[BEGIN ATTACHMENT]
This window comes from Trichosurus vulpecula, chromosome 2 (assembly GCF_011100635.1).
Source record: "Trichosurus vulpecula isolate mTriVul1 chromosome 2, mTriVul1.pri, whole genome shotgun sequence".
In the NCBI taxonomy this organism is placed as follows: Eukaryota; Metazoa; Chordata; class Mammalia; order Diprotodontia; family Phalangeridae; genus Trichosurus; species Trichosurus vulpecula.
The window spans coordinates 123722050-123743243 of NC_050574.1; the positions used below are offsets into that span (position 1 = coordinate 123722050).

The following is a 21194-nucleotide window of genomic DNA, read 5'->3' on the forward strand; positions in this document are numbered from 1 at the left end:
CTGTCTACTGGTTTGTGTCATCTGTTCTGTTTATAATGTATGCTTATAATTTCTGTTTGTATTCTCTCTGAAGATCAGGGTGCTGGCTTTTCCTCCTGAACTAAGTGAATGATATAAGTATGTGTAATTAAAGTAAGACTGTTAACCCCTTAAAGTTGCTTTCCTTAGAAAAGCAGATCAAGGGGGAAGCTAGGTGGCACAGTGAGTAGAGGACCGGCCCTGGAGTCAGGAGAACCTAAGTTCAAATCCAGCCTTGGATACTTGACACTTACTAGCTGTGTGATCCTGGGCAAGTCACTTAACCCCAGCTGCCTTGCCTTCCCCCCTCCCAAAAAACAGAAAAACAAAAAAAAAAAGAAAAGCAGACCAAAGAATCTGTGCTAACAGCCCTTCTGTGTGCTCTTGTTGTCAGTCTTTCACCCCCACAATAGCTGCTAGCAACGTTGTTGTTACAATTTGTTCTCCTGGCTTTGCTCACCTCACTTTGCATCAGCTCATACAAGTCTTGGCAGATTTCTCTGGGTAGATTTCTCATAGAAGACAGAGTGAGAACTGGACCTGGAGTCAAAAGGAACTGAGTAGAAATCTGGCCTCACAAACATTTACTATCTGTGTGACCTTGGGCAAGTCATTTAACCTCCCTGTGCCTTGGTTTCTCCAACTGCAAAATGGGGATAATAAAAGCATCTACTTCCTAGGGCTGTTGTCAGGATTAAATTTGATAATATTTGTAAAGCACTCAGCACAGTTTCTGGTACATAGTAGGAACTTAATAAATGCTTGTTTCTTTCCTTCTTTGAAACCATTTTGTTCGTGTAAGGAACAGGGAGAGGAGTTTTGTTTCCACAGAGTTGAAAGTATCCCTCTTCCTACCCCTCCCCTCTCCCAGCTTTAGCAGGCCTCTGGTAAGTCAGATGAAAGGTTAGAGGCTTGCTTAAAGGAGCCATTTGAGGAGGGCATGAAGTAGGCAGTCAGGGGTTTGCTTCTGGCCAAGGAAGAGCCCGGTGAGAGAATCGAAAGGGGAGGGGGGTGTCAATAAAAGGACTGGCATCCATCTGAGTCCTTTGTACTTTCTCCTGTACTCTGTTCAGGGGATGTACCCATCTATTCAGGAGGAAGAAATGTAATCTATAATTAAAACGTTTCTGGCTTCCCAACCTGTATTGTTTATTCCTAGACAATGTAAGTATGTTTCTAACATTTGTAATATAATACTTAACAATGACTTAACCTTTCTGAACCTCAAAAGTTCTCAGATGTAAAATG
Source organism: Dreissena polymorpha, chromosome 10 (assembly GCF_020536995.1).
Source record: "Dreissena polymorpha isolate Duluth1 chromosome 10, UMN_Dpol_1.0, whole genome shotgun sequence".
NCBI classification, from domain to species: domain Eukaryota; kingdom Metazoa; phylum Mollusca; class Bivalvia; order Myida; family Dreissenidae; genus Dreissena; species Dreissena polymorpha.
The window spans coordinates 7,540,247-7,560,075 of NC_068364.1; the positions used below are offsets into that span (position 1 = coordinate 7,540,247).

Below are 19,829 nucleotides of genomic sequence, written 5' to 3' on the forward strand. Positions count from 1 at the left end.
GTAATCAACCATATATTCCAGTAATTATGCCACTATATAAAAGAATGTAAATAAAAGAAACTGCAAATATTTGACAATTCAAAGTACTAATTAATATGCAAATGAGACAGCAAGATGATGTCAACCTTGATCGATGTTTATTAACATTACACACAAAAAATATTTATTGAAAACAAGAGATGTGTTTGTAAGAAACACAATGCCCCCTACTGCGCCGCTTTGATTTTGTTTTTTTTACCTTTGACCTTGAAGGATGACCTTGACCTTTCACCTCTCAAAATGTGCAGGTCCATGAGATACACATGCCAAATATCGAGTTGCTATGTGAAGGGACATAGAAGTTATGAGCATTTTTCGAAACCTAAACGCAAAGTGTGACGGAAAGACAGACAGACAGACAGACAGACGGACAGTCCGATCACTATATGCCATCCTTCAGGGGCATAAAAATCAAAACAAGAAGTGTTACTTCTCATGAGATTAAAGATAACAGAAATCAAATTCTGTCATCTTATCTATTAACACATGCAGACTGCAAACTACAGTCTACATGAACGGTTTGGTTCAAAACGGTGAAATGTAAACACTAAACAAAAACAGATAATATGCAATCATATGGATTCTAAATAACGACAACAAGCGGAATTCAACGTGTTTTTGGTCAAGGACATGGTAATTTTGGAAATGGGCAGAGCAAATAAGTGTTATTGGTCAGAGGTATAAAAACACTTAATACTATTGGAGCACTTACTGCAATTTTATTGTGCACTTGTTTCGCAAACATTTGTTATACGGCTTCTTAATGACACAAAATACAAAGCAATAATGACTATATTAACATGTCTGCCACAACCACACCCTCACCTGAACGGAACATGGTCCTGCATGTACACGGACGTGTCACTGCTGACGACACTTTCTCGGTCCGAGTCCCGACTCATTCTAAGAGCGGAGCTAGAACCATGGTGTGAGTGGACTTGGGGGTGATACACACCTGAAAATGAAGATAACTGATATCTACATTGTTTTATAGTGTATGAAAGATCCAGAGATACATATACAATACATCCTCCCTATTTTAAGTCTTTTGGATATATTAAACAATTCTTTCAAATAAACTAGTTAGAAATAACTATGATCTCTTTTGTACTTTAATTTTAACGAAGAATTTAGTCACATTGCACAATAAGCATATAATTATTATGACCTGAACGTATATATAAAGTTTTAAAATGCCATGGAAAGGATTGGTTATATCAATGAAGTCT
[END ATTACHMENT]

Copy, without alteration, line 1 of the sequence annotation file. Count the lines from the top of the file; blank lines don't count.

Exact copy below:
This window comes from Trichosurus vulpecula, chromosome 2 (assembly GCF_011100635.1).